A new facility that Toyota says is the first of its kind will produce renewable electricity, renewable hydrogen, and water from directed biogas for its logistics operations at the Port of Long Beach in California.
FuelCell Energy and Toyota Motor North America announced the completion of this “Tri-gen" system, which will enable Toyota Logistic Services Long Beach to be the company’s first port vehicle processing facility in the world powered by onsite-generated, 100% renewable energy.
The products produced by the Tri-gen system (which is owned and operated by FuelCell Energy) will be supplied to Toyota under a 20-year purchase agreement.
“By utilizing only renewable hydrogen and electricity production, TLS Long Beach will blaze a trail for our company,” said Chris Reynolds, chief administrative officer, Toyota. “Working with FuelCell Energy, together we now have a world-class facility that will help Toyota achieve its carbon reduction efforts, and the great news is this real-world example can be duplicated in many parts of the globe.”
Tri-gen Supports Toyota’s Port Facilities and Operations
FuelCell Energy’s fuel cell technology will support Toyota’s operations at the port, using an electrochemical process that converts directed renewable biogas sourced from agricultural waste into electricity, hydrogen, and usable water.
Tri-gen produces 2.3 megawatts of renewable electricity, part of which will be used by TLS Long Beach to support its operations at the port, which processes approximately 200,000 new Toyota and Lexus vehicles annually.
The FuelCell Energy Tri-gen system can produce up to 1,200 kg/day of hydrogen, which will provide for TLS Long Beach’s fueling needs for its incoming light-duty fuel cell electric vehicle (FCEV) Mirai, while also supplying hydrogen to the nearby heavy-duty hydrogen refueling station to support TLS logistics and drayage operations at the port. Hydrogen production can be ramped up and down based on needs/requirements.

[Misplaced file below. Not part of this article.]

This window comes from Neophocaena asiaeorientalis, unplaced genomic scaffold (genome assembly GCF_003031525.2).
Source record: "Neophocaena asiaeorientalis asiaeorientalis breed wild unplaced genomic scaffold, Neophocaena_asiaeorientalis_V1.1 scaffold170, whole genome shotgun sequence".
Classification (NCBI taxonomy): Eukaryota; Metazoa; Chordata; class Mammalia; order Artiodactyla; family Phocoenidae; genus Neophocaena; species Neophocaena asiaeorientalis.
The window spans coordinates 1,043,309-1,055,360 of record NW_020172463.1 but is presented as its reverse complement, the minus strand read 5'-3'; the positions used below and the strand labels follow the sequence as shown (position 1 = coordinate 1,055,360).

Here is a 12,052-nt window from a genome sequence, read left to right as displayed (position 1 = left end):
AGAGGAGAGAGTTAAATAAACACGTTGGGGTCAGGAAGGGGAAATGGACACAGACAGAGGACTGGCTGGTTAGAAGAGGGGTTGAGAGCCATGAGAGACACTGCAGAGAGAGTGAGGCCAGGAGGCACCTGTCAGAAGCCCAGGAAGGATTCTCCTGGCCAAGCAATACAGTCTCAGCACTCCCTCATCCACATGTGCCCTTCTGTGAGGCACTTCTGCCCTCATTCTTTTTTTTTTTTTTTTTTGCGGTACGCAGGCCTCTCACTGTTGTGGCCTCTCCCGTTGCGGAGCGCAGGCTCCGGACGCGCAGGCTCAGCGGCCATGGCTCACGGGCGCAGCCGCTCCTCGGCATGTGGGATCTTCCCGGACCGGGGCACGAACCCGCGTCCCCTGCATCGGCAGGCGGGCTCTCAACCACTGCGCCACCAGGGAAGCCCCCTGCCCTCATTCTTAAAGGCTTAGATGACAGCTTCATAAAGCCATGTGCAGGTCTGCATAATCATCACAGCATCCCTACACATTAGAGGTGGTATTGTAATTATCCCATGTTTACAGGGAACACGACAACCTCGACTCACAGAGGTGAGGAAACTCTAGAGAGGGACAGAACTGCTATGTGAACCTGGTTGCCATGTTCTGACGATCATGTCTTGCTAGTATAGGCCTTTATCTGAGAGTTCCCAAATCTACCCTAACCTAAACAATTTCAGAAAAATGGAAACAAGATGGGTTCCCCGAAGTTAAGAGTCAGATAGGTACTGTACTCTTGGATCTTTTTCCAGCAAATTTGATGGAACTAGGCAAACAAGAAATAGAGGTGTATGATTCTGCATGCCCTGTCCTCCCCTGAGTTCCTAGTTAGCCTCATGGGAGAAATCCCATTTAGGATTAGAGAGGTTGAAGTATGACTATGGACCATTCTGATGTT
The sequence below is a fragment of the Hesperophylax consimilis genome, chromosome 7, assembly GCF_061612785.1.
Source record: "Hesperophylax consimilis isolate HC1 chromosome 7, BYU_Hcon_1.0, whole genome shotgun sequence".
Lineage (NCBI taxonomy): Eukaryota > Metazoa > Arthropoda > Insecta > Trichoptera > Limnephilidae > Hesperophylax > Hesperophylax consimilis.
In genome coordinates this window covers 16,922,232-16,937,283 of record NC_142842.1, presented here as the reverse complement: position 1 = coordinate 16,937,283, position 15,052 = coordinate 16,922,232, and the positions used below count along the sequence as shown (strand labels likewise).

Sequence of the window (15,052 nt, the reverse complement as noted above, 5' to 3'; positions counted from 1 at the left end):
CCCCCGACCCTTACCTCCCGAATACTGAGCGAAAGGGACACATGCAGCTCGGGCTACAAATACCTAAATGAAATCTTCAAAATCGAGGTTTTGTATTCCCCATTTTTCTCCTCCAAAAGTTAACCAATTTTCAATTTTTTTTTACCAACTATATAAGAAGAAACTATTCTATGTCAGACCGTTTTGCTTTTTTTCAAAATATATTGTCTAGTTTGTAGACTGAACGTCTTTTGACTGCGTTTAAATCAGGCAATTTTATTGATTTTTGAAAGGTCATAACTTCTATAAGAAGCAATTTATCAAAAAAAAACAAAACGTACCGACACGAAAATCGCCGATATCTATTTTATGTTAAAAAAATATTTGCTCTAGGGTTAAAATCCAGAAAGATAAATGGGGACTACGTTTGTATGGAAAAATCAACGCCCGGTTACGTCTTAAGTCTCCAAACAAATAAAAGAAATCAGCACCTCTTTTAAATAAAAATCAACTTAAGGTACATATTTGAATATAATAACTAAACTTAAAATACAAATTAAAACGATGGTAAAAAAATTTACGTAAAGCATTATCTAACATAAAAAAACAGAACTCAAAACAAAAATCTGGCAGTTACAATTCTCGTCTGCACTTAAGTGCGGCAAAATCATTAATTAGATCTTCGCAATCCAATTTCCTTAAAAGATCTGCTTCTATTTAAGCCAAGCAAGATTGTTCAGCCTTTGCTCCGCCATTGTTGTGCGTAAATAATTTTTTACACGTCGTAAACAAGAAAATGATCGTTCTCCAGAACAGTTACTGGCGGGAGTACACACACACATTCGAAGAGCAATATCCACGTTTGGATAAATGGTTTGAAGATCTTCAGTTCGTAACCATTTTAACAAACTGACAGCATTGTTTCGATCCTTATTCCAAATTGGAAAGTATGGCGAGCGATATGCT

In addition, 1,400 gallons of water will be co-produced per day from Tri-gen’s hydrogen production process and will be used by TLS Long Beach for car wash operations for vehicles that come into port prior to customer delivery. This will help decrease the use of constrained local water supplies by approximately half a million gallons per year.
By supporting TLS operations at the Port of Long Beach, Tri-gen’s carbon-neutral products are expected to reduce more than 9,000 tons of CO₂ emission from the power grid each year.
“Renewable hydrogen is an important fuel for the future of the Port of Long Beach and the shipping industry,” said Port of Long Beach CEO Mario Cordero. “The renewable hydrogen generated by the ‘Tri-gen’ system that Toyota commissioned, and similar projects, is part of our multi-strategy approach to help fuel the transition of equipment like locomotives, harbor craft, cargo-handling equipment and trucks to zero emissions.”
Tri-gen will also help to avoid more than 6 tons of grid NOx emissions, which are harmful to both people and the environment, and has the potential to reduce diesel consumption by more than 420,000 gallons per year by using hydrogen-powered fuel cell trucks in port operations.
Excess electricity not used by TLS will be delivered to the local utility, Southern California Edison, adding a renewable, resilient, and affordable baseload electric generation resource to the electric grid.
Toyota Long Beach Facility Nears Carbon Neutrality
The Tri-Gen facility is part of an overall renovation of the TLS Long Beach facility.
The Portal Truck / Heavy-Duty Vehicle Hydrogen Fueling Station will be part of a five-station heavy-duty fueling network for the Los Angeles basin that provides multiple sources of hydrogen throughout the region.
The Tri-generation (Tri-gen) Direct Fuel Cell Power Plant will supply the hydrogen to the fueling stations. Bio-gas sourced from agricultural waste will produce high-quality, 100% renewable hydrogen fuel for the Portal heavy-duty fuel cell electric trucks and FCEV Mirai.
At full utilization, Tri-gen is expected to produce 1.2 tons of renewable hydrogen daily, capable of supporting 10,000 Mirai processed by the port annually, and a fleet of 20 or more Class 8 fuel cell electric trucks operating drayage routes.